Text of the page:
[Response: We’ve done this to death, and sometimes we get bored too. If the argument is that cosmic rays are being modulated by the solar activity (which they clearly are on a 11 yr timescale), then I don’t see any reason why different energy bands will be trending differently than the ones monitored at CLIMAX. I would also point out that this is the same series used by Svensmark and others to demonstrate a cloud link in the first place. -gavin]

  19. 19
    Gaudez Mischol says:


    Link doesn’t work.

  20. 20
    Steve Latham says:

    Nitpicking: data -> plural; datum -> singular

  21. 21
    Ike Solem says:

    As an example only…

    Global warming: another experiment that demonstrates that increases in atmospheric CO2 will not have any effect on climate…

    “Researchers recently carried out an experiment that debunks the central point in the ‘theory’ of global warming. They constructed an experimental model of the atmosphere in a box, and by passing infrared light through this model, they demonstrated that the atmosphere is already saturated with respect to the absorption of infrared light by carbon dioxide. In layman’s terms, this shows conclusively that adding CO2 to the atmosphere will have no effect on the net absorption of infrared light, and thus will not increase the surface temperature of the planet. Global warming has been shown to be a hoax!”

    Hope noone takes that seriously, and decides to publish it on the front page of the Wall Street Journal…

    I suppose I should include the actual series of events related to that experiment: see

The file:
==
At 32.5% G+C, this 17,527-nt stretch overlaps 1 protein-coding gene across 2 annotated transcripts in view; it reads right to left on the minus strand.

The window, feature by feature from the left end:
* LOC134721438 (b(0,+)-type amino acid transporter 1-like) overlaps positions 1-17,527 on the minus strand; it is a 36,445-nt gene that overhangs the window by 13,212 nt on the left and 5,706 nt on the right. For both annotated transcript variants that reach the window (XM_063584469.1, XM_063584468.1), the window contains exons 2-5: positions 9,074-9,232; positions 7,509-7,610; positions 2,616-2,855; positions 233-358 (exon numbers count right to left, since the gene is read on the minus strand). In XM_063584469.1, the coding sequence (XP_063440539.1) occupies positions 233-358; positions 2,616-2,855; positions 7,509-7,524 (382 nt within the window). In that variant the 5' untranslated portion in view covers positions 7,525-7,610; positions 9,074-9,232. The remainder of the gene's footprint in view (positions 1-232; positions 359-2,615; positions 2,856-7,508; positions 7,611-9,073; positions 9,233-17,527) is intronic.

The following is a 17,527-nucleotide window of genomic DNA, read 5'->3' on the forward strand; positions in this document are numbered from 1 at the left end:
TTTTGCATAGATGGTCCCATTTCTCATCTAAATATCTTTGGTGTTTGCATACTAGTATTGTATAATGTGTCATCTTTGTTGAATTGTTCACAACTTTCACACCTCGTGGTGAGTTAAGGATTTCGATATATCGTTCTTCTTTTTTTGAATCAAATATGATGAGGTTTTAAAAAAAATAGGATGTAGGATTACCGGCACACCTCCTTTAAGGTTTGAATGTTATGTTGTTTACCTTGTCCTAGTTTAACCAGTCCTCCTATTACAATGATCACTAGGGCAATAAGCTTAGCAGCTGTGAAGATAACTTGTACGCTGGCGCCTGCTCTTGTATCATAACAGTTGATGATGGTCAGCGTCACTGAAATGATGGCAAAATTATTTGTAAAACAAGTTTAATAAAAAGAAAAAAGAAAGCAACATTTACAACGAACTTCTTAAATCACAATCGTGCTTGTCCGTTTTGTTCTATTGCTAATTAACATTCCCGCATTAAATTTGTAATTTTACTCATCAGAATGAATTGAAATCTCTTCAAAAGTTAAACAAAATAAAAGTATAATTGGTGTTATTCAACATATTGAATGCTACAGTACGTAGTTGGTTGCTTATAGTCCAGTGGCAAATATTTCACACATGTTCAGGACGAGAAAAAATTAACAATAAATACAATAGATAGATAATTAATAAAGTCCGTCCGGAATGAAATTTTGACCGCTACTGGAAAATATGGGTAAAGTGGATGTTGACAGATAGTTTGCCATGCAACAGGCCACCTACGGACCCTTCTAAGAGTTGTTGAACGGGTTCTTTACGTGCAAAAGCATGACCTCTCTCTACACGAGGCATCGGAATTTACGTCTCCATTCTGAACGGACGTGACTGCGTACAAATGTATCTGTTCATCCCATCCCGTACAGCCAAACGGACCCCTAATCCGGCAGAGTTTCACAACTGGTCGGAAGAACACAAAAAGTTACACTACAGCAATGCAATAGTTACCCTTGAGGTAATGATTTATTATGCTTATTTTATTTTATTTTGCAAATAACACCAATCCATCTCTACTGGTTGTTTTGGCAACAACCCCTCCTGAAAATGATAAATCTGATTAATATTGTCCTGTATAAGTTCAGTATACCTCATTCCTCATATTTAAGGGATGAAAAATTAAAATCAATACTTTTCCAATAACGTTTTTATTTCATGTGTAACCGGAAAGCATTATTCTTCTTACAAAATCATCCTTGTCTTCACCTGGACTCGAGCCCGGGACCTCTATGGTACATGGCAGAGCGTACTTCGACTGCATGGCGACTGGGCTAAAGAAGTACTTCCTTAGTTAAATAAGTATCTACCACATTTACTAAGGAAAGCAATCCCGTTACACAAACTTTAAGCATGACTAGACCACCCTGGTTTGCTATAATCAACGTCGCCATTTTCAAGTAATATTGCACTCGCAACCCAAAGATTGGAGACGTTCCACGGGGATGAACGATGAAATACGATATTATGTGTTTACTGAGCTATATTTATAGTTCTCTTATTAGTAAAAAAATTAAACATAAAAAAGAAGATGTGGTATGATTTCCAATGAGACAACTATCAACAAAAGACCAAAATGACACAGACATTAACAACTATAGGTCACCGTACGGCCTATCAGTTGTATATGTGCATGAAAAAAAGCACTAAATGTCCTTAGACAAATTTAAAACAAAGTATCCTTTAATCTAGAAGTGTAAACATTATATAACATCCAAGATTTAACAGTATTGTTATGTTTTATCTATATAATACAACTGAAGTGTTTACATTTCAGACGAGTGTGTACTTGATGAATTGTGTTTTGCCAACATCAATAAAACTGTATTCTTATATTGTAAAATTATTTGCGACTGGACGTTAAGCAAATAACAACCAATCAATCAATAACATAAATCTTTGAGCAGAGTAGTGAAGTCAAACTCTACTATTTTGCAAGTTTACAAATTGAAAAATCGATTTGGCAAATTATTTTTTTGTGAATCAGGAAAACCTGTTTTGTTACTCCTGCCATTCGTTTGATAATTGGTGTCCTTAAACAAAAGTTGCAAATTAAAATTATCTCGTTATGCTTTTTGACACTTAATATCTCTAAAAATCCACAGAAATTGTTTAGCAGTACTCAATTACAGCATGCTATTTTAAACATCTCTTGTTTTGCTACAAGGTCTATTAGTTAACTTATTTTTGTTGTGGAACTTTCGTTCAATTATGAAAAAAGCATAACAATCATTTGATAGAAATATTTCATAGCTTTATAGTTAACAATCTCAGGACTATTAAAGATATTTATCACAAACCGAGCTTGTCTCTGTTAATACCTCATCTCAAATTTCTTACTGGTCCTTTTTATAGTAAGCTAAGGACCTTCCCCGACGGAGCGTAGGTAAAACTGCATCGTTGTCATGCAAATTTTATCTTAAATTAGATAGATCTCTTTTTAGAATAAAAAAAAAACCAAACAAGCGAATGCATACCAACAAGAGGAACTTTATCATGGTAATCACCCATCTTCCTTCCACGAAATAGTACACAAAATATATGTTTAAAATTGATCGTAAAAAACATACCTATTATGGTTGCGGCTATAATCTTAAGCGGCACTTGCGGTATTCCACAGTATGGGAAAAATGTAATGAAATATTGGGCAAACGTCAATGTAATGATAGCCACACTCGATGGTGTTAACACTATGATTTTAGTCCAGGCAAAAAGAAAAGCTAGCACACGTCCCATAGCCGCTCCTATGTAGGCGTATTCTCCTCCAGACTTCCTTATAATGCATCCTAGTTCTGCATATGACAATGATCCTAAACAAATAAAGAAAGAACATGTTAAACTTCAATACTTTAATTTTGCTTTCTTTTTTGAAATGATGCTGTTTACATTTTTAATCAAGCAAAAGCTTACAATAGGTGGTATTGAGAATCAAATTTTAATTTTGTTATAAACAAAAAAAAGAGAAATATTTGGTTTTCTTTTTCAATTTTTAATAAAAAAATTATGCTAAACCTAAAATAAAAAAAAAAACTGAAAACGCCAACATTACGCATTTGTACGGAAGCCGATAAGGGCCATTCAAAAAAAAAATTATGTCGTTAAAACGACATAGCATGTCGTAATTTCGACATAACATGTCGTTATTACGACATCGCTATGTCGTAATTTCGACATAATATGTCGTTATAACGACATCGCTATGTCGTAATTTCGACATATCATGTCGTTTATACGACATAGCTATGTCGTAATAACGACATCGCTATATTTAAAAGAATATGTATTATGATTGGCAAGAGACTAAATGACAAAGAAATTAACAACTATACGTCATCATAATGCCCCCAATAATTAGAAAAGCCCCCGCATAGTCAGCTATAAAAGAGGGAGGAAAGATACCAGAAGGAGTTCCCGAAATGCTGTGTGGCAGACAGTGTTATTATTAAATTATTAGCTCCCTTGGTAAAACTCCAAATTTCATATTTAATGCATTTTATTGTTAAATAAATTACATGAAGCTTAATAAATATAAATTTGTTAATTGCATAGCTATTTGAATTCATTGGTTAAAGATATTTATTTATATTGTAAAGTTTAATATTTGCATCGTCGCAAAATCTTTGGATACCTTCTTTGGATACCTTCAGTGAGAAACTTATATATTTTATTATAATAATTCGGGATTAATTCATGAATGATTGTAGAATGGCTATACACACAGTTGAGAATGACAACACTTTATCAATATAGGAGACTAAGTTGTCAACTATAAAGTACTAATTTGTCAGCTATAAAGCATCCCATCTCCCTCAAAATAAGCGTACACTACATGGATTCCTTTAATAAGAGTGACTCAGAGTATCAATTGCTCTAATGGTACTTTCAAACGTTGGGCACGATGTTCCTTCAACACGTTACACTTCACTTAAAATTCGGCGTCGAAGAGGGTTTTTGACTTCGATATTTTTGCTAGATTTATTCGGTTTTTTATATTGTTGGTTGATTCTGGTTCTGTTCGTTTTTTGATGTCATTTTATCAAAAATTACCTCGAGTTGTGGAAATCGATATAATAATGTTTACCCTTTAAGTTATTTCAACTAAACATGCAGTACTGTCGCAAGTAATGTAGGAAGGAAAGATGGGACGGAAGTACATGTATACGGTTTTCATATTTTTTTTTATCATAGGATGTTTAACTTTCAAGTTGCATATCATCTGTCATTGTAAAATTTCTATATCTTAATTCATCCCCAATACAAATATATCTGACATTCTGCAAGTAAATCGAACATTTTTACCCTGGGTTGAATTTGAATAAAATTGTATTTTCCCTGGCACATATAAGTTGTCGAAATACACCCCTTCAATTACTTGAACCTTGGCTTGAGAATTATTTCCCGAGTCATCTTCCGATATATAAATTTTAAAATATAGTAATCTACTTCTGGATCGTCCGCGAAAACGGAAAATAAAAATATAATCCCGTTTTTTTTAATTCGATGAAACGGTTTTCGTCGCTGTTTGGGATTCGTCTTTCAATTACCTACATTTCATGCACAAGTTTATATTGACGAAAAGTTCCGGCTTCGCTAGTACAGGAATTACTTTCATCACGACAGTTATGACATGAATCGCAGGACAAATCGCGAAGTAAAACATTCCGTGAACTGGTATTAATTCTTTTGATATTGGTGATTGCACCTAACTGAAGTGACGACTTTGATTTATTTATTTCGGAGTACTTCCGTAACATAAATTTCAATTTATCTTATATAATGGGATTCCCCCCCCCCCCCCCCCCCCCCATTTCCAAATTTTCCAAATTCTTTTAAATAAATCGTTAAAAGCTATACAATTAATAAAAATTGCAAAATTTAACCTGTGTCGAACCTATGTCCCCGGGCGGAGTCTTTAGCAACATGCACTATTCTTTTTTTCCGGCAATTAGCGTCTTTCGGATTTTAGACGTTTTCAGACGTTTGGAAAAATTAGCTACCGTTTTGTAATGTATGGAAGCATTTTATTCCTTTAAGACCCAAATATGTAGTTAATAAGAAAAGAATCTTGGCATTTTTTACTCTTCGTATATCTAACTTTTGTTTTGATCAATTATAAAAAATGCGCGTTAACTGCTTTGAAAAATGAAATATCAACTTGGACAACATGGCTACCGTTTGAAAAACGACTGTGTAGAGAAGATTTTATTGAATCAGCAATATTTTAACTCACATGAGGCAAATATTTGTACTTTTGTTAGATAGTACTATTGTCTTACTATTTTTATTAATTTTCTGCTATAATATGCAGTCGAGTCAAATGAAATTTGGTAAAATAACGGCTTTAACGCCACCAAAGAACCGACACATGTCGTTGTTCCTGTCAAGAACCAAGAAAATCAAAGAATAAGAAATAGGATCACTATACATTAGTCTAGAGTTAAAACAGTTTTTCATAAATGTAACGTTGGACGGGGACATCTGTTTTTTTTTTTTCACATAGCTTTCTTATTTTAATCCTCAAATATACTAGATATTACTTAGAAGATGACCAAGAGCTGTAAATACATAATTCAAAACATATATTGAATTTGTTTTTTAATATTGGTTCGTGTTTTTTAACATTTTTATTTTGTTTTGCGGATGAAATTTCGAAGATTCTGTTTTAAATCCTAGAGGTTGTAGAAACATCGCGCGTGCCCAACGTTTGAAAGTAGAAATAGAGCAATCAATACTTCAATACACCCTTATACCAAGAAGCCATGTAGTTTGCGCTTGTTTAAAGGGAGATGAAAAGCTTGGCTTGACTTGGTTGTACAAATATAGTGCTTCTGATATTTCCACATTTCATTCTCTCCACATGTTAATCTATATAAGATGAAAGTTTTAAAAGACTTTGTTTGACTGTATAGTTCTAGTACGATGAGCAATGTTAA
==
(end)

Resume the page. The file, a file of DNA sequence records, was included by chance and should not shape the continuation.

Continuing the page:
A few years after Arrhenius published his hypothesis, Knut Angstrom sent infrared radiation through a tube filled with carbon dioxide. He put in as much of the gas in total as would be found in a column of air reaching to the top of the atmosphere. The amount of radiation that got through the tube scarcely changed when he cut the quantity of gas in half or doubled it. The reason was that CO2 absorbed radiation only in specific bands of the spectrum, and it took only a trace of the gas to produce bands that were “saturated” – so thoroughly opaque that more gas could make little difference.

    This was all clarified around 1950:
    The early studies sending radiation through gases in a tube had an unsuspected logical flaw – they were measuring bands of the spectrum at sea-level pressure and temperature. Fundamental physics theory, and a few measurements made at low pressure in the 1930s, showed that in the frigid and rarified upper atmosphere, the nature of the absorption would change. The bands seen at sea level were actually made up of overlapping spectral lines, all smeared together. Improved physics theory, developed by Walter Elsasser during the Second World War, and laboratory studies during the war and after confirmed the point. At low pressure each band resolved into a cluster of sharply defined lines, like a picket fence, with gaps between the lines where radiation would get through.

    As far as the cosmic ray question, one there’s no trend, two there’s no evidence that cosmic rays would increase CCN formation in the atmosphere (as opposed to inside a smoggy box) – see , etc. It’s already been rebutted several times… but here we see it again! Incidentally, people were claiming that the above ‘CO2 experiment’ disproved global warming on RC threads about six months ago.

  22. 22
    Arvella says:

    Re: #10 Gerald, thanks so much for the link to those solar graphs. They will be helpful in my presentations.

  23. 23
    charlesH says:

    What is the current RC explanation as to why the NH is warming and Antarctica is cooling? The cloud cover theory seems to explain it. Does RC have a different explanation besides cloud cover? Do you disagree that cloud cover can explain it?